@Tomalak Some do, but it's definitely a minority. There used to be a noob tag on SO. – MPelletier Sep 9 '11 at 18:21
@MPelletier: I'm not sure how you could measure that it's a "minority". The ones who don't aren't here... – Lightness Races in Orbit Sep 9 '11 at 18:23
@Tomalak Well, if the noob tag was still around, you'd see that some people are humble/enlightened enough to know they are noobs, which is different from your garden variety noob, who does not know better. I'm merely speculating that they (the knowledgeable ones) are in lesser numbers. The actual numbers are... not available at this time. – MPelletier Sep 9 '11 at 19:42

The Stack Overflow FAQ is written in terms that explicitly permit this though:

We feel the best Stack Overflow questions have a bit of source code in them, but if your question generally covers …

  • a specific programming problem

So a new poster with a PHP programming problem posts a bit of code, seems to match.

Example: how to get the json working with php

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This meta question is not about "what's in the FAQ?" I want to discuss deciding once and for all what that FAQ entry actually means, and whether it really represents what we want SO to be; included in this may potentially arise a proposal to change what the FAQ says. – Lightness Races in Orbit Sep 17 '11 at 20:23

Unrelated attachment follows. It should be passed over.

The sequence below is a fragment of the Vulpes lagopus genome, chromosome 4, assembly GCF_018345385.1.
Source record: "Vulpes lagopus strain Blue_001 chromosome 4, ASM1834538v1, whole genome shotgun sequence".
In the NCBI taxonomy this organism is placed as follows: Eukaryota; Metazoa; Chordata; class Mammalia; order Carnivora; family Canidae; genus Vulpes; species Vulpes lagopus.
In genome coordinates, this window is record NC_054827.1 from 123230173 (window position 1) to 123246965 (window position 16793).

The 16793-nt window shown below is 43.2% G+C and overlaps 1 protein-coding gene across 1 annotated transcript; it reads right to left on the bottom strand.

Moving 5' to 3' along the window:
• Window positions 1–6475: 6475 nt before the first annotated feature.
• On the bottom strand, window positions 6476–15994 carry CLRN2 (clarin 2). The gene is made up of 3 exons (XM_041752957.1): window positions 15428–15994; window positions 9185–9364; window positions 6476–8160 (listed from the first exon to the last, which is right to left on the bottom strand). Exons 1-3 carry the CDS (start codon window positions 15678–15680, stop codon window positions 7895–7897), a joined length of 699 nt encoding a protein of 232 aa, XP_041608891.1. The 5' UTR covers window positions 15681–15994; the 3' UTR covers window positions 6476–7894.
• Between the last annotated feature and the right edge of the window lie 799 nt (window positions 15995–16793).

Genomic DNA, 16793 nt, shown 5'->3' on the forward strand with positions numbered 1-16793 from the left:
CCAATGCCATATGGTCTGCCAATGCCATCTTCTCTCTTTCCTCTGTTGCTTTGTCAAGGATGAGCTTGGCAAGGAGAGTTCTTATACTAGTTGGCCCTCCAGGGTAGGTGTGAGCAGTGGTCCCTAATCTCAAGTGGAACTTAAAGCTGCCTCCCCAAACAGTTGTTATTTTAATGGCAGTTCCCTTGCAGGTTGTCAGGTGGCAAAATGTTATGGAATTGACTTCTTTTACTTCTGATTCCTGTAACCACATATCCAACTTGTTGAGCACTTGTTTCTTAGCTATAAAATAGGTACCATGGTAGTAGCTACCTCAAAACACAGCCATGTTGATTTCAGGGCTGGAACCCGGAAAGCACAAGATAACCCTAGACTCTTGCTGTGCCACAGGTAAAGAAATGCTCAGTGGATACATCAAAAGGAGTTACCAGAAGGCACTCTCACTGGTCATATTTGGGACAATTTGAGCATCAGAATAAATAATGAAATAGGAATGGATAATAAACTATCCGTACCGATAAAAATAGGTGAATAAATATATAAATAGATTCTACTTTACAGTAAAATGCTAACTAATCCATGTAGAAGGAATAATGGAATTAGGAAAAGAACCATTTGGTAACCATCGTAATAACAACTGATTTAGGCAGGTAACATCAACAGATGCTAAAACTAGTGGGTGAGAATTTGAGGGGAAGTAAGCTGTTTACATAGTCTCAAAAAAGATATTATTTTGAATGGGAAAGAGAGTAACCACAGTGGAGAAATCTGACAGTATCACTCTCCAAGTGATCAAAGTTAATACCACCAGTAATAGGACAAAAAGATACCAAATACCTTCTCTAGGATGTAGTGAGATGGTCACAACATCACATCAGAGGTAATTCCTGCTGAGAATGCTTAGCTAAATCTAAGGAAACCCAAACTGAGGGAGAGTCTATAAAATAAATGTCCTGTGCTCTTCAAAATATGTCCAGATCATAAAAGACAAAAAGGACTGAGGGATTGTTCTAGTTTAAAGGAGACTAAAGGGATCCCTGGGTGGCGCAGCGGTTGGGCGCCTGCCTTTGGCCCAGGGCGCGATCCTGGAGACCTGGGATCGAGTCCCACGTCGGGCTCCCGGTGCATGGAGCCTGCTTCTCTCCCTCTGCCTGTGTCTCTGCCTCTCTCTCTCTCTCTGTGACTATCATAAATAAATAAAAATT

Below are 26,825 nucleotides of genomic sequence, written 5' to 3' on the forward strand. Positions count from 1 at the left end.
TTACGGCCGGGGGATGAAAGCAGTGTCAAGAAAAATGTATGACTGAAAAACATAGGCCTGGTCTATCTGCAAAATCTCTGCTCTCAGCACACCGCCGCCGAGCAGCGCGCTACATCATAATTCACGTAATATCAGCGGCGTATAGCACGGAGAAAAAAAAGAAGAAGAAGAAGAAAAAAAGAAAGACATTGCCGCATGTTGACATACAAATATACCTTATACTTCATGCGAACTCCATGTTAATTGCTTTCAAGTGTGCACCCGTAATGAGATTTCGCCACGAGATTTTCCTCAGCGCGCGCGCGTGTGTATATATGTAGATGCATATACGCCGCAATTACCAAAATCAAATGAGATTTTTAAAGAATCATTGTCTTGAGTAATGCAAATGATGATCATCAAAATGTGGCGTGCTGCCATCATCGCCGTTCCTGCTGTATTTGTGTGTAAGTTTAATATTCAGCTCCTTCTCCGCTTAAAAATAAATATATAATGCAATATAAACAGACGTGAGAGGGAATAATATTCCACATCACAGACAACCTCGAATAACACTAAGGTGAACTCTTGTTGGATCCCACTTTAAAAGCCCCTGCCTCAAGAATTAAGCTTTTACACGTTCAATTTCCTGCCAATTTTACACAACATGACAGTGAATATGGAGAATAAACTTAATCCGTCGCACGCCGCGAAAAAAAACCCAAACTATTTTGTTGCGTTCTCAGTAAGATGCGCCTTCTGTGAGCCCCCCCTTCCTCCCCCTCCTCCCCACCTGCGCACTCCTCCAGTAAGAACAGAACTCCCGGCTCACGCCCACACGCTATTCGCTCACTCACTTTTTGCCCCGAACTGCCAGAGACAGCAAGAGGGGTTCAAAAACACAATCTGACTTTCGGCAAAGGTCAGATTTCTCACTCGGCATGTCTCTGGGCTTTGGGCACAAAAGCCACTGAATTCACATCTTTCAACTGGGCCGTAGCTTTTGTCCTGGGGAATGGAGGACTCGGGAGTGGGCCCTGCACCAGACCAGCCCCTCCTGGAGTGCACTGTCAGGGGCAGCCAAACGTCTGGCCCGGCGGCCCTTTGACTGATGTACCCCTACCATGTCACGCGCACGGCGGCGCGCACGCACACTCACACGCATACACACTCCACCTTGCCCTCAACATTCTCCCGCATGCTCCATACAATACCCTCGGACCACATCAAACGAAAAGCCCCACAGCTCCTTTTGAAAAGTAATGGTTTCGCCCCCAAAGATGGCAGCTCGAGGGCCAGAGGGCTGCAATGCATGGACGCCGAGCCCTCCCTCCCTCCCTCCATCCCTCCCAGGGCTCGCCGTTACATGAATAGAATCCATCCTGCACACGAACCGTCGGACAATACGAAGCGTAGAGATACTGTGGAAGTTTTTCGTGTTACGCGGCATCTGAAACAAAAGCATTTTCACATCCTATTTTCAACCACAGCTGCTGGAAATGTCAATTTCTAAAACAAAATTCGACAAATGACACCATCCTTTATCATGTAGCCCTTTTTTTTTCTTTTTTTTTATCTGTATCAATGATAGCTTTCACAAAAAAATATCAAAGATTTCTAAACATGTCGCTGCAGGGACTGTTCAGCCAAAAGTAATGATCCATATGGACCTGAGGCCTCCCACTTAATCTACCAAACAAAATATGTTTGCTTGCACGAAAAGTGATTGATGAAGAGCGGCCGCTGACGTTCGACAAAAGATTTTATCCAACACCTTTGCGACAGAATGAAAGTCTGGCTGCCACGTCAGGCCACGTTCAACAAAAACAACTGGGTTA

"my code doesn't work" is not a "specific programming problem" – Lightness Races in Orbit Sep 22 '11 at 10:34
For many they are the same, the problem is specific to the poster, their program does not work: a programming problem. Some really terse semantics if the implication is for anything else. Therefore the line should be expanded with further clarification. – Steve-o Sep 22 '11 at 11:52
Yea, I believe it means specific as in not-too-broad, not specific as in localised to one case and one case only, which can never help anyone else. – Lightness Races in Orbit Sep 22 '11 at 12:30